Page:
I rarely need an excuse to go out in search of butterflies but this month my eyes have been peeled more than usual for lepidoptera.
For the past few weeks an active and friendly charity called Butterfly Conservation has held its annual Big Butterfly Count – a nationwide initiative where people tot up the butterflies and day-flying moths they see in one location over 15 minutes. I’ve submitted several counts through a nifty little app on my phone including one from Sudbury’s Riverside.
Near the salmon leap following a margin of creeping thistle, a wonderful comma butterfly floats into view. The comma is a master of disguise – its ragged wings, dark and mottled on the underside, help conceal it when hibernating amongst dead leaves, while its caterpillar, flecked with brown and white, resembles bird droppings on a leaf.
As you study butterflies, you start to discern different traits in each species. The comma, it seems to me, has a laid-back temperament, content to settle, take its time and offer up lingering views of its glorious orange, black and brown markings.
Less relaxed is the gatekeeper – the next character to stutter into view. Flying low and veering in and out of the bramble, this delightful orange and brown insect takes on the role of guardian of the hedgerow along with its larger and plainer relative, the meadow brown.
Around us small and large white butterflies wheel and drift, like leaves on the wind, reassuringly ever-present.
At this time of year, the river banks are alive with the vivid pinks and lilacs of tall, swaying wildflowers, such as willowherb, comfrey, hemp agrimony and loosestrife. All these are attractive to insects but today the thistles seem to be more of a draw. This presents a challenge to the ranger team at the Sudbury Common Lands Charity, who must balance control of the thistles with leaving enough of their flowers for wildlife to enjoy.
Butterfly Conservation say around 120,000 records have been submitted for this year’s count –a record number for what is already the world’s largest citizen survey. It shows how many people hold butterflies dear and, maybe, how many have taken more notice of them during lockdown.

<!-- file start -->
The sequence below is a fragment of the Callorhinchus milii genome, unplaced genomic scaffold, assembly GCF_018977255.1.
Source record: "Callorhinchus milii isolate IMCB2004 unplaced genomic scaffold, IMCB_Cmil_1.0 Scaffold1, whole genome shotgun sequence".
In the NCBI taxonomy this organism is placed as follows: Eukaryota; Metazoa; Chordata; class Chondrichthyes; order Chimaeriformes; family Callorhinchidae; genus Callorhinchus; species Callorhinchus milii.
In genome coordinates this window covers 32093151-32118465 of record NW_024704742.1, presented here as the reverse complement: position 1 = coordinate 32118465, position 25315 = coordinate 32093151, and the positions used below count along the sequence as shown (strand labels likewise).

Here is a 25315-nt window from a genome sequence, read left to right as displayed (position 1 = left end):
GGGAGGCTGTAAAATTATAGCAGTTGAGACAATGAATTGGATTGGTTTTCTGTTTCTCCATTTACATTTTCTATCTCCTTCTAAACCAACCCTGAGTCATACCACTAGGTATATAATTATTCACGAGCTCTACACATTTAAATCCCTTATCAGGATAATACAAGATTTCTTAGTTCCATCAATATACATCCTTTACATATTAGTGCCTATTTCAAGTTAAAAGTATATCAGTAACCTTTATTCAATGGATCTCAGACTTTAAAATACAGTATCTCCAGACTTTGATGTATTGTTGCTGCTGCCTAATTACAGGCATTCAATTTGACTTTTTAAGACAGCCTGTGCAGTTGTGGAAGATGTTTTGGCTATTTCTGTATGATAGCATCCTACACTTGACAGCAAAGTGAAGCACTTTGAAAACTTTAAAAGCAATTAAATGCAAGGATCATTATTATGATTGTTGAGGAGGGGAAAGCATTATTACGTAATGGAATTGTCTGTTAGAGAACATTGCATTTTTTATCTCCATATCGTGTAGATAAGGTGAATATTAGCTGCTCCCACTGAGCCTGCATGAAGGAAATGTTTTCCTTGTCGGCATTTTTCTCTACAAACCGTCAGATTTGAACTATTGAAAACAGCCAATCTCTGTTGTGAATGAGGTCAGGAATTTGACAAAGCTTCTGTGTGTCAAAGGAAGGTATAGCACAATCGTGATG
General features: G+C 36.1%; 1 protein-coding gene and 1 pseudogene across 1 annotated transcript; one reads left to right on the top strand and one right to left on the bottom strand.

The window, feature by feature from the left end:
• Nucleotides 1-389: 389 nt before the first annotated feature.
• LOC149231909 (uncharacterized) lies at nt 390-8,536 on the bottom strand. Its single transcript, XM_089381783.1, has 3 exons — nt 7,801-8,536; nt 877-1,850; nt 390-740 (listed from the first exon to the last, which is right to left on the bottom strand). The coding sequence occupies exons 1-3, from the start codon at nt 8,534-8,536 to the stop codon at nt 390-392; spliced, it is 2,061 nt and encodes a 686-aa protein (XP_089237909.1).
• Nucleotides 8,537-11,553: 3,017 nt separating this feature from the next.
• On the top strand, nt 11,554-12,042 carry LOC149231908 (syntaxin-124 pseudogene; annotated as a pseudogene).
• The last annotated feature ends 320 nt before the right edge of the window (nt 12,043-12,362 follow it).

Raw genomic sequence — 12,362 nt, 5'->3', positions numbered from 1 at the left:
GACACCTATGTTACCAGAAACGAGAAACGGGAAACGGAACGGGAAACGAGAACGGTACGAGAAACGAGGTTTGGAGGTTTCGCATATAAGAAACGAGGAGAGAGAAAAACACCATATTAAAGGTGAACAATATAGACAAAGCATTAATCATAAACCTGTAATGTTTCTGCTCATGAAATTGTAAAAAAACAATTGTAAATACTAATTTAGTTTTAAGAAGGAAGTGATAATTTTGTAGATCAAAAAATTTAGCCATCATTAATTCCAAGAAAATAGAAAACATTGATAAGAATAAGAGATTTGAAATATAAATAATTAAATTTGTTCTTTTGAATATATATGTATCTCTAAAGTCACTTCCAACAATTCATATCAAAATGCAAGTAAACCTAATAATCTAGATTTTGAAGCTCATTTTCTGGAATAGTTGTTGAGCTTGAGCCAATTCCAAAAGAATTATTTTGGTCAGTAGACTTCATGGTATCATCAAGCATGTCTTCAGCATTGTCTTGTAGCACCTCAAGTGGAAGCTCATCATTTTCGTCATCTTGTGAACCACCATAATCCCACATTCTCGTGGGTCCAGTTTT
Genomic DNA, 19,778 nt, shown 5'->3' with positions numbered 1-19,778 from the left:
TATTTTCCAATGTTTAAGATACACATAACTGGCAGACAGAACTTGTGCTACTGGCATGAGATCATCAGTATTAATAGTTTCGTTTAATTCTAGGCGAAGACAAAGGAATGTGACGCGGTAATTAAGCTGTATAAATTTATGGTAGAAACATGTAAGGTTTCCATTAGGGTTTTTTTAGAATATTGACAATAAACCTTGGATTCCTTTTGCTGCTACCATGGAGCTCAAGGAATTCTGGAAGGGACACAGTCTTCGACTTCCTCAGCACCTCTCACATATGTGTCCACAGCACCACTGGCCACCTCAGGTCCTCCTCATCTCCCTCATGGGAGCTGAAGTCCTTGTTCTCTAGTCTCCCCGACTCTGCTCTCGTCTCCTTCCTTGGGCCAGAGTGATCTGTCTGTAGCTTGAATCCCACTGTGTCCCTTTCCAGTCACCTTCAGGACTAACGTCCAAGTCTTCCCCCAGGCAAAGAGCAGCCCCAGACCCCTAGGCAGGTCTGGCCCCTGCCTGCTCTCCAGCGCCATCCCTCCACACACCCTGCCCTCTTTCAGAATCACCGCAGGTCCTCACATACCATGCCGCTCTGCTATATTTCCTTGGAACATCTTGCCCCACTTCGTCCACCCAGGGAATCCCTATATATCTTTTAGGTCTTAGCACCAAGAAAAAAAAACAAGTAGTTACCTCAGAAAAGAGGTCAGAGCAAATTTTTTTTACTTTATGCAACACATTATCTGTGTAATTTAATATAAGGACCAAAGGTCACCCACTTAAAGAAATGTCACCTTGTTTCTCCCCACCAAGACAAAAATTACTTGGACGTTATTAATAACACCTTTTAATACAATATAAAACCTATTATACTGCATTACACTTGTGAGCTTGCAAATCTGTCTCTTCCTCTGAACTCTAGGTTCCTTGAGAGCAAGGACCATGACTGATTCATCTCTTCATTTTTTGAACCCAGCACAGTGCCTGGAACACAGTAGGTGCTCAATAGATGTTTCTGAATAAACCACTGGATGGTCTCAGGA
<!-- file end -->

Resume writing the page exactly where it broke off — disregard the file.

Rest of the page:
I certainly drew inspiration from the early season butterflies as we ventured out for our allotted ‘exercise’ during the fine weather of April and May. Cycling along the Valley Trail, orange tips greeted us as they travelled at high speed in the other direction while solitary brimstones fluttered by, determined and strong, as if on some long distance journey. For a week, as we took our daily walk alongside Belchamp Brook near Brundon Mill, we were joined by (presumably) the same peacock butterfly, which came to rest on the footpath several metres in front us, moving on another couple of metres only as our feet reached it and so on – keeping us company for a short while. Peacocks are among our most-loved butterflies, their striking markings one of the wonders of the natural world. One theory is that the yellow-rimmed eyespots on their wings evolved to startle and confuse predators. For us, they were beacons, lighting our way.
Moths and butterflies are important for a host of reasons: they are a key element of the food chain and are prey for birds and bats. These fragile creatures are also indicators of a healthy environment and where they exist, so do many other invertebrates.
Down at Cornard Country Park, which is also managed by the Sudbury Commons Lands Charity, I carry out another butterfly count. As I wander through the stunning spikes of rosebay willowherb and clusters of wild marjoram in search of butterflies, I’m struck by the number of bees, grasshoppers, spiders and flies of different varieties that I also encounter.
A stunning common blue butterfly hurries by, low and quick. It is small but I find it impossible to keep up.
It’s no wonder it is in a rush. By the time butterflies are on the wing, they have undergone an incredible metamorphosis from egg to caterpillar, through pupa or chrysalis, before emerging in all their colourful glory. Now, during what is known as the imago stage, their over-riding priority is to find a mate and to lay eggs to ensure the cycle continues.
It is a wonder, then, that they have time at all to dazzle us with their splendour.